MEETINGS 2021 successfully connected the best of New Zealand’s business events industry with Australia’s and New Zealand’s leading event professionals in Auckland for two days, 2-3 June.
The event, hosted at the ASB Showgrounds and organised by Business Events Industry Aotearoa (BEIA) gathered 150 exhibitors from 18 regions with 50 Australian and 110 New Zealand hosted buyers. Three hundred local day buyers also joined in, with organisers confirming 800 people connected in-person on the show floor.
BEIA chief executive Lisa Hopkins said MEETINGS 2021 had marked a turning point for the business events industry.
“This is an extraordinary achievement for New Zealand. A significant business event featuring international buyers in a face-to-face environment. It is a reflection of the way New Zealand has managed Covid, and BEIA is excited to help facilitate this vital connection with Australian buyers looking to bring business to our shores,” she said.
Sixteen buyers originally planned to come from Melbourne were unable to attend due to the state-wide Covid lockdown in Victoria, however they did take part in a virtual appointment programme with MEETINGS exhibitors post-event.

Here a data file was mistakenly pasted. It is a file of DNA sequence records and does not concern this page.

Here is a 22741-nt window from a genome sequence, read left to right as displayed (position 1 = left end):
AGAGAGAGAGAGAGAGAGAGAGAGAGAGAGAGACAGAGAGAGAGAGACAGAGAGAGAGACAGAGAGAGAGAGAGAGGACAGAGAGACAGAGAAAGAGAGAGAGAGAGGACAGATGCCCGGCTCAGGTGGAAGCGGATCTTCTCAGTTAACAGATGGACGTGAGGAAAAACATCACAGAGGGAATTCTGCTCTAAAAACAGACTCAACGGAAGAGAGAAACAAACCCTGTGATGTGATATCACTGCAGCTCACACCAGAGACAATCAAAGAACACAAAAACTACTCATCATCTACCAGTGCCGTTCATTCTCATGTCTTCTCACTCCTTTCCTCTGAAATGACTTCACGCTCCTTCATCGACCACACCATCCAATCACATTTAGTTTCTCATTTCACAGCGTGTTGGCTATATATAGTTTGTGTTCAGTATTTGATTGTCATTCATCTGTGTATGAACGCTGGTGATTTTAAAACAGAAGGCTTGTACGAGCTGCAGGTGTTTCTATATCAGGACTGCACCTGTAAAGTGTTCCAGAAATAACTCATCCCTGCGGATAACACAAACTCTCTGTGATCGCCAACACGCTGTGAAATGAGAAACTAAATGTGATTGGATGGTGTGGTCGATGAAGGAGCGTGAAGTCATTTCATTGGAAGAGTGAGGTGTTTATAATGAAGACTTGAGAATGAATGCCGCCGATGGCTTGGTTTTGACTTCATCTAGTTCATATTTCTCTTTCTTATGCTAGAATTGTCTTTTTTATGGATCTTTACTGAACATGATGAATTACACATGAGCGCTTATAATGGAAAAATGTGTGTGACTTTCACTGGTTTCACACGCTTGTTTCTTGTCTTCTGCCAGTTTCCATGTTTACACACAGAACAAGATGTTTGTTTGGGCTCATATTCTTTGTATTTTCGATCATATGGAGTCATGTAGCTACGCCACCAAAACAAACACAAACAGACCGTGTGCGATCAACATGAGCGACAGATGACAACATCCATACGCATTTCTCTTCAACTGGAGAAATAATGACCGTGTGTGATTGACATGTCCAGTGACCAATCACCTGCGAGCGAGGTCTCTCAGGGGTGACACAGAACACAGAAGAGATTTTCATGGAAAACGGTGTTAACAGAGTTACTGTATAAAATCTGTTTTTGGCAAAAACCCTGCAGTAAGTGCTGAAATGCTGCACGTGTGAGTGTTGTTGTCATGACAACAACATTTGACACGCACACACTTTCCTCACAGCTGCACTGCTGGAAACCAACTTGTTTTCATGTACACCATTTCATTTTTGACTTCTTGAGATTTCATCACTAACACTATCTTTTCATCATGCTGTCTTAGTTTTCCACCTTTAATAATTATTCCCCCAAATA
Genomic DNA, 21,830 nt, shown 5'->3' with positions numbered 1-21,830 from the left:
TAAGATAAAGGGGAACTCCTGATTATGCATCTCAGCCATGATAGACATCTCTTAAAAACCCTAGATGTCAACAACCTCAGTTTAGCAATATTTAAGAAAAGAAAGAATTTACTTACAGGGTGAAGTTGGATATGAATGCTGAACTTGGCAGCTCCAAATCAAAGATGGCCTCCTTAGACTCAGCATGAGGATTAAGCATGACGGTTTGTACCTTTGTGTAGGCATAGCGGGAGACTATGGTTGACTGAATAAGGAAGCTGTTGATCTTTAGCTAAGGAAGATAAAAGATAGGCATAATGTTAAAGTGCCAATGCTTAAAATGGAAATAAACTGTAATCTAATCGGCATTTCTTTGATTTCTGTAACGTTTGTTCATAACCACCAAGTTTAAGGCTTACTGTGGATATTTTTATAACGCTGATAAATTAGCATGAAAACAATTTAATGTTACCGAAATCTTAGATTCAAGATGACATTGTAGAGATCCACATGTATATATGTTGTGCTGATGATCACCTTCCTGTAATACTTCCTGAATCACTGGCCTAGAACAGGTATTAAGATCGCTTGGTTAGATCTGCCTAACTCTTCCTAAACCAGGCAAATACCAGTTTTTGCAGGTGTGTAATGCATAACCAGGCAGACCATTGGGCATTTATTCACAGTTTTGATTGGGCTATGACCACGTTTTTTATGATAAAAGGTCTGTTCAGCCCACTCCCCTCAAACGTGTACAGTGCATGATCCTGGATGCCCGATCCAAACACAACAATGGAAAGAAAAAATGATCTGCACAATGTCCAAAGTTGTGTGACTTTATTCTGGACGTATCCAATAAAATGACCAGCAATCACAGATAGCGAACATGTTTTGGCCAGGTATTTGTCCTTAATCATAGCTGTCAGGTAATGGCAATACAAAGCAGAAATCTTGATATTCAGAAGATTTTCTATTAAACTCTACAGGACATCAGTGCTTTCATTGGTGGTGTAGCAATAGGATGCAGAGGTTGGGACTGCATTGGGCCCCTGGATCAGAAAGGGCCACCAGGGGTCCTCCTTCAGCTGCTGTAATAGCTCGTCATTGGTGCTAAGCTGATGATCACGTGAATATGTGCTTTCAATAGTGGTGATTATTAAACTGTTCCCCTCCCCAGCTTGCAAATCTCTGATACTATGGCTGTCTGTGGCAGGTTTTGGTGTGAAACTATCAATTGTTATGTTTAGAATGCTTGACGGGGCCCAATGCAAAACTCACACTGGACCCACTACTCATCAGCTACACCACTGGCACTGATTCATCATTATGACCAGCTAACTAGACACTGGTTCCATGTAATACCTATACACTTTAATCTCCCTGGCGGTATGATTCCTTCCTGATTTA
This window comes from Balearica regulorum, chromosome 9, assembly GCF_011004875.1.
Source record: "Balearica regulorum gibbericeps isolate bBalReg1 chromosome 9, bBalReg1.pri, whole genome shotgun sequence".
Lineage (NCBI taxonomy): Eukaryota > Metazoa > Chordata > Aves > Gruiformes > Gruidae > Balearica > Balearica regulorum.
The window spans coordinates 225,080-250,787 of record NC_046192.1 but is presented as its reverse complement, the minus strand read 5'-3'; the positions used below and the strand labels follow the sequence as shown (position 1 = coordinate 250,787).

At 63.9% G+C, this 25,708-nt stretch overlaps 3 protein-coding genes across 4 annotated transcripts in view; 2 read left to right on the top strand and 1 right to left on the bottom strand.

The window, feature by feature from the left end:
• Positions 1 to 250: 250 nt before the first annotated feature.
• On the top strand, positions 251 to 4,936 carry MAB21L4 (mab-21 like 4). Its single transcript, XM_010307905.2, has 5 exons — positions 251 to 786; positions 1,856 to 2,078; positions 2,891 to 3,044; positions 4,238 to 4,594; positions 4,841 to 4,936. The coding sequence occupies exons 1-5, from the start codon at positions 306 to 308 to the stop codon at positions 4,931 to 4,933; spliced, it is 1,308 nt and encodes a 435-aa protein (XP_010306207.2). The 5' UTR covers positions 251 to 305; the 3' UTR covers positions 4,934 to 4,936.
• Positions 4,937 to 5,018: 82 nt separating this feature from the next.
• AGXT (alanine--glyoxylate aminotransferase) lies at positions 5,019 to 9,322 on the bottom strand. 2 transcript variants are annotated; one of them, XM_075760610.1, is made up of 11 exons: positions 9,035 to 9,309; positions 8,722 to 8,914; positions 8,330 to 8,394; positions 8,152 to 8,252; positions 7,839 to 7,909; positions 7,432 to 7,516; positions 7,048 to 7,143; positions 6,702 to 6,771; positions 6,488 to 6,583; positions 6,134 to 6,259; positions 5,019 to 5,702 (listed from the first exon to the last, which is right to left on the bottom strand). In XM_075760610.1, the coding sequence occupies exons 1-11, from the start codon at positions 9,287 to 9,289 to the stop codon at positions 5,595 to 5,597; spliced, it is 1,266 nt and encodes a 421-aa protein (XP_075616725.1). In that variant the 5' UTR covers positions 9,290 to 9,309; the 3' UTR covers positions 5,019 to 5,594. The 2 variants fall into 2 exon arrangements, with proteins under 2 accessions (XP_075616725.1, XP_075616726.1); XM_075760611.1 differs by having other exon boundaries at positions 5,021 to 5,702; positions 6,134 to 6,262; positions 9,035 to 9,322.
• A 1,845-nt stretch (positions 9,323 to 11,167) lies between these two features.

“Covid has changed the sector over past 15 months. Working in partnership has never been more important. As an industry, we have had to learn to adapt,” Hopkins added, explaining that organisers had implemented contactless registration for hosted buyers on arrival, thermal temperature checking, and self-check in counters with QR code registration for day buyers — essentially a no-scan, no-entry approach. There was also a triage room, wider aisles between the exhibitors, and QR codes on all coaches being used for transfers.
“Covid has expedited the need for the industry to upskill in the use of different technology platforms, systems, and devices. Events now need a Plan B, C and in some cases D,” Hopkins said.
“Our world revolves around the need to be able to deliver events in an omnichannel environment. That means it could be in person and online, fully online, on demand, by subscription, or include other elements of event delivery. We were preparing for a hybrid event, if our Australian buyers couldn’t attend, in partnership with our technology sponsor, EventsAIR. With the Victoria situation, we have been able to turn to that back-up plan on. Buyers and exhibitors will be able to engage in their pre-scheduled appointments on-line” she added. “We estimate that the Melbourne buyers were looking to place NZ$21.5m (US$15.51m) in business in New Zealand – that is too great an opportunity to ignore.”
Hopkins also said BEIA was working with the government and tourism minister Hon. Stuart Nash in the collective recovery. “We have shared with the minister that our sector isn’t looking for hand-outs. It is looking for hand-ups, and the opportunity to continue to trade, consistently and confidently.”